A 51-year-old Ingleside woman was killed early Wednesday after being struck by a truck in a parking lot at Advocate Good Shepherd Hospital in unincorporated Lake County near Lake Barrington.
Lake County sheriff's office said they were summoned about 5:30 a.m. after the red 2012 Ford F-450 truck, with a snowplow attached, struck the woman as it was being driven in reverse.
"He was backing up to make another plow. He heard something and got out and saw her," Lake County Coroner Thomas Rudd said.
Rudd identified the victim as Diane Shogren, who hospital officials confirmed Wednesday night was a nurse at the hospital and a longtime employee. An autopsy was scheduled for Thursday.
The driver of the truck also was a hospital employee, authorities said.
Rudd said Shogren had parked in a remote area and was reporting for work about 5:30 a.m. when she was struck. She was pronounced dead at 6:02 a.m., he added.
It was snowing heavily with limited visibility when the fatal collision occurred, according to police. The truck's safety equipment -- including amber lights, reverse lights and backup alarm -- were working when examined by police after the accident.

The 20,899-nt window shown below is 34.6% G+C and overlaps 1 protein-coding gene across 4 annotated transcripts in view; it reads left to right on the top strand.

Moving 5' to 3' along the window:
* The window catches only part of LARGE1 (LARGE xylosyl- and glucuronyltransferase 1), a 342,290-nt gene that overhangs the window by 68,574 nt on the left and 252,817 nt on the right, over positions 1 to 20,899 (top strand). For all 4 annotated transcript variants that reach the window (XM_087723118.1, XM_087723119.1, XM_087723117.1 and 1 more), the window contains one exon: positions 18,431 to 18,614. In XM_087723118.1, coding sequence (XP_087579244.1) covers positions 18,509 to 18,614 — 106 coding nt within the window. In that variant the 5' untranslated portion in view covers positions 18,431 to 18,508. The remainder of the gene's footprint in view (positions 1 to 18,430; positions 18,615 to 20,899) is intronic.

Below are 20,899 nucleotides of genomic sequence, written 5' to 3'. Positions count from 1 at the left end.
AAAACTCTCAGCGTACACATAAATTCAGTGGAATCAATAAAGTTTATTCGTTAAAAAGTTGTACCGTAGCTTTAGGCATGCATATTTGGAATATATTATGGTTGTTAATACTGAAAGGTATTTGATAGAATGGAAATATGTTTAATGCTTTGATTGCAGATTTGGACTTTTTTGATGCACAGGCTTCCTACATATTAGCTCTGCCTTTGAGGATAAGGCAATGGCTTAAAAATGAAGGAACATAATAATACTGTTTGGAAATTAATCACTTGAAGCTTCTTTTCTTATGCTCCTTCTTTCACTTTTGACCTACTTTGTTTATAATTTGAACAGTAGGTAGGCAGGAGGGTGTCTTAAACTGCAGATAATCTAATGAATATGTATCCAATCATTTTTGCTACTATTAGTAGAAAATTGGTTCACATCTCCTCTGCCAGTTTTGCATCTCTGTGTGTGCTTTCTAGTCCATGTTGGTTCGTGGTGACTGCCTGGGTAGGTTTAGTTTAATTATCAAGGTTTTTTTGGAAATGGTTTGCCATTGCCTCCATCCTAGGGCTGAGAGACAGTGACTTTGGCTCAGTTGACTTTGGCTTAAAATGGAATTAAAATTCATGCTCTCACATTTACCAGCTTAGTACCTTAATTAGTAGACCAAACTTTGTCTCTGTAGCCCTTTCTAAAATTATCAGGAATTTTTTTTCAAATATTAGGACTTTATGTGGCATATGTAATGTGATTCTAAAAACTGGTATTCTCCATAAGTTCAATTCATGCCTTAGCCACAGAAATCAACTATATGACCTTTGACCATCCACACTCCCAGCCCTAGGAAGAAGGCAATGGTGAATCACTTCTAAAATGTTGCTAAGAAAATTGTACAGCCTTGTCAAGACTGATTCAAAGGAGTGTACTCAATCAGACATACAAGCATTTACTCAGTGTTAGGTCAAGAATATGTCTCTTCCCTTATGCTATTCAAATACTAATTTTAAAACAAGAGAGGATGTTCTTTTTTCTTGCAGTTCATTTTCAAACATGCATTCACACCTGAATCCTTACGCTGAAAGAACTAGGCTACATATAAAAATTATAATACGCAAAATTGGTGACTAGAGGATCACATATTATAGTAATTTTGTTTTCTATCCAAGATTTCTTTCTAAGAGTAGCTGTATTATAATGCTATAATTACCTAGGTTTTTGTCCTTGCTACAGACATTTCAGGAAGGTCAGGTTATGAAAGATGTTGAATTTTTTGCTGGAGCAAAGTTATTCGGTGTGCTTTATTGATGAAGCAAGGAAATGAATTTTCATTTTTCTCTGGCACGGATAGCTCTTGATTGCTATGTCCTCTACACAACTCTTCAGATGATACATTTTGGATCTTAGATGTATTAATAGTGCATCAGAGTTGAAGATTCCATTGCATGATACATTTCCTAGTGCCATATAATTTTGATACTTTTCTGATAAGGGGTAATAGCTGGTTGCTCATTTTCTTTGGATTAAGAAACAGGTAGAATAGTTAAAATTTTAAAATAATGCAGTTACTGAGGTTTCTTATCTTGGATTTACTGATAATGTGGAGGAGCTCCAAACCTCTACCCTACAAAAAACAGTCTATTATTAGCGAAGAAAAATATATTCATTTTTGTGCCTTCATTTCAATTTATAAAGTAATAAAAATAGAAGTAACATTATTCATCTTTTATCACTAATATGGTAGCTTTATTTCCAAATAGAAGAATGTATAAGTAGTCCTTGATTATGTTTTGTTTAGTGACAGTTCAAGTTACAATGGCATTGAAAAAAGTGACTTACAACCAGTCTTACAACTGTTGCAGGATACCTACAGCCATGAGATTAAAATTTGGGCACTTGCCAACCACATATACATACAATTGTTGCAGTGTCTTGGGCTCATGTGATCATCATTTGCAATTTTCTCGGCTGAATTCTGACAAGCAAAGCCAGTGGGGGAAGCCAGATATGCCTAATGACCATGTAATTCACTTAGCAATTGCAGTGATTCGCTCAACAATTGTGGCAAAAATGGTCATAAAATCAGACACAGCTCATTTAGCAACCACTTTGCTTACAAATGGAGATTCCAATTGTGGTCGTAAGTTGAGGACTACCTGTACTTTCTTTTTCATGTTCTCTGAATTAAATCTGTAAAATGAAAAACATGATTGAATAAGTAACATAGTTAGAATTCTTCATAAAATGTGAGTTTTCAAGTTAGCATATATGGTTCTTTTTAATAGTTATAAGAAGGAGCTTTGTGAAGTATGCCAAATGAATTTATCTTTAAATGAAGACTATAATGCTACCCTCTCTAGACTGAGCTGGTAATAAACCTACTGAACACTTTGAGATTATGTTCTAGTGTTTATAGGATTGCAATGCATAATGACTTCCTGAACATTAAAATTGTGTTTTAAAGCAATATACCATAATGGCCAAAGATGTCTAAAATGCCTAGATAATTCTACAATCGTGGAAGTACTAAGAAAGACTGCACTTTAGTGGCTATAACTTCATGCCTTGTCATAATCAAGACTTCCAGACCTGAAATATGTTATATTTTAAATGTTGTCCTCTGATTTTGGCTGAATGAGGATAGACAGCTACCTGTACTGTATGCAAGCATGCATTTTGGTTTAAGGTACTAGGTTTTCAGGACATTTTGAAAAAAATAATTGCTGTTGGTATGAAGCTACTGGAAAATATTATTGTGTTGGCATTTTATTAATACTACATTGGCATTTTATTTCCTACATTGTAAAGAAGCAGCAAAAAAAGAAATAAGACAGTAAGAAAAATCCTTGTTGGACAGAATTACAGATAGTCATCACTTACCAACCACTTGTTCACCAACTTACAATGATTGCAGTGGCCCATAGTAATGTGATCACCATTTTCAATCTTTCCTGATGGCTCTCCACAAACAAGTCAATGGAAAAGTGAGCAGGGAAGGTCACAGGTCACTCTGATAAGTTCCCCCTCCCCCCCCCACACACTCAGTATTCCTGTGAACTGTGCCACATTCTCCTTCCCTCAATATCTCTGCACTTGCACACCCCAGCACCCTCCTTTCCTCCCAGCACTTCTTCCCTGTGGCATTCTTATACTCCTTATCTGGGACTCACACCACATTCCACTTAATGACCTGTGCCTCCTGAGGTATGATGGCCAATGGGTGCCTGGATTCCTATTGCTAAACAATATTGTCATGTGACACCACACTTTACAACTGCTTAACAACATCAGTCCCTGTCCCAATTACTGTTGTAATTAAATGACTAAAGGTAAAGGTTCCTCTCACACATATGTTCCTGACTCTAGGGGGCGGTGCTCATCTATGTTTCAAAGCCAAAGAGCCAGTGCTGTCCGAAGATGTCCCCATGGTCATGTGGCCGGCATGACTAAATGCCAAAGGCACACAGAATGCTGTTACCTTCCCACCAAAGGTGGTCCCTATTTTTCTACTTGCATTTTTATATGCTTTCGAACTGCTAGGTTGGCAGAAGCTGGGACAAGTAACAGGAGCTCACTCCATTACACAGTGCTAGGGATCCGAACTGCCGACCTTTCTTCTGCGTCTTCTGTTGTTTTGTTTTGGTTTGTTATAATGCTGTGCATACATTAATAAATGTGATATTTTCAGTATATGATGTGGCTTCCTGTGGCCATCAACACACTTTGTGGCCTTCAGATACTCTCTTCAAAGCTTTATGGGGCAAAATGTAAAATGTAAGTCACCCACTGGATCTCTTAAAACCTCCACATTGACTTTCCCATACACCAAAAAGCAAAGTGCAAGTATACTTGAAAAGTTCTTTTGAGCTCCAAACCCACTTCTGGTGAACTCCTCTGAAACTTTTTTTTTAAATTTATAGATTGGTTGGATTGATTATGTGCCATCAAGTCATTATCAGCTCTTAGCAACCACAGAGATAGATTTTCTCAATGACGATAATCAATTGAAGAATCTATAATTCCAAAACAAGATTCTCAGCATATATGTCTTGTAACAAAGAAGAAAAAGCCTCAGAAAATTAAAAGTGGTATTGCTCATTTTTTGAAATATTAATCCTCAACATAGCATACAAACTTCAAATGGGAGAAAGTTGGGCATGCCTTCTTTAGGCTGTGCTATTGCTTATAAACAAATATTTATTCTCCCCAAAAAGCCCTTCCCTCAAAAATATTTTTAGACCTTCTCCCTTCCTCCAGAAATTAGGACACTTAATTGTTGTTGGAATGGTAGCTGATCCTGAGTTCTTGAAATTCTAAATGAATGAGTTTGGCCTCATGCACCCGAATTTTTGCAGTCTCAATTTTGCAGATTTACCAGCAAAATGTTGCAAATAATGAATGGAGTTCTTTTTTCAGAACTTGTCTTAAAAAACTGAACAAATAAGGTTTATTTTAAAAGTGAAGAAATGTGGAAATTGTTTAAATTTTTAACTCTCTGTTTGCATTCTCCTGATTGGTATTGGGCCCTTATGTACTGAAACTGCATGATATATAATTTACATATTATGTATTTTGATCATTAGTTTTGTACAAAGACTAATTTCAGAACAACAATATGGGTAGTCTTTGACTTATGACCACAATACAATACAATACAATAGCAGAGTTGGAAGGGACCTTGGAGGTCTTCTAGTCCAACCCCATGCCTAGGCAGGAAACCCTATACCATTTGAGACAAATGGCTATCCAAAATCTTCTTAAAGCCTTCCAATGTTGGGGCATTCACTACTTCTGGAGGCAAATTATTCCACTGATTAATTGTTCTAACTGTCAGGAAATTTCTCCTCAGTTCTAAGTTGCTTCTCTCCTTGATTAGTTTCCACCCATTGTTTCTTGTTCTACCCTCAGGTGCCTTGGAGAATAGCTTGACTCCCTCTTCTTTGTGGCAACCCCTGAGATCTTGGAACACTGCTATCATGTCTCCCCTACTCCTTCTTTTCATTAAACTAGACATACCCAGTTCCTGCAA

The collision remains under investigation by the Lake County sheriff's office.
Advocate Good Shepherd issued a statement that said the hospital staff's thoughts and prayers are with the woman's family and her colleagues, but it did not release any further information.
"We are working closely with our chaplains and social workers to offer spiritual and emotional support at this difficult time," the statement read.
"One of our top priorities is to provide a safe environment for patients to heal and associates to work. To that end, we will continue to partner with all parties to investigate what occurred and to take all necessary steps to ensure it doesn't happen again."
Neighbors told ABC 7 Wednesday night that Shogren was married with two college-age sons.
"I'm so sorry for the family. I hope you know my prayers go out to them. It's just a shame. It's like something you wouldn't think would happen around here," neighbor Frank Leber told ABC 7. "It's something like you don't think would happen to people you know. They're really nice people. And it's just sad."
Daily Herald staff writer Christopher Placek contributed to this report.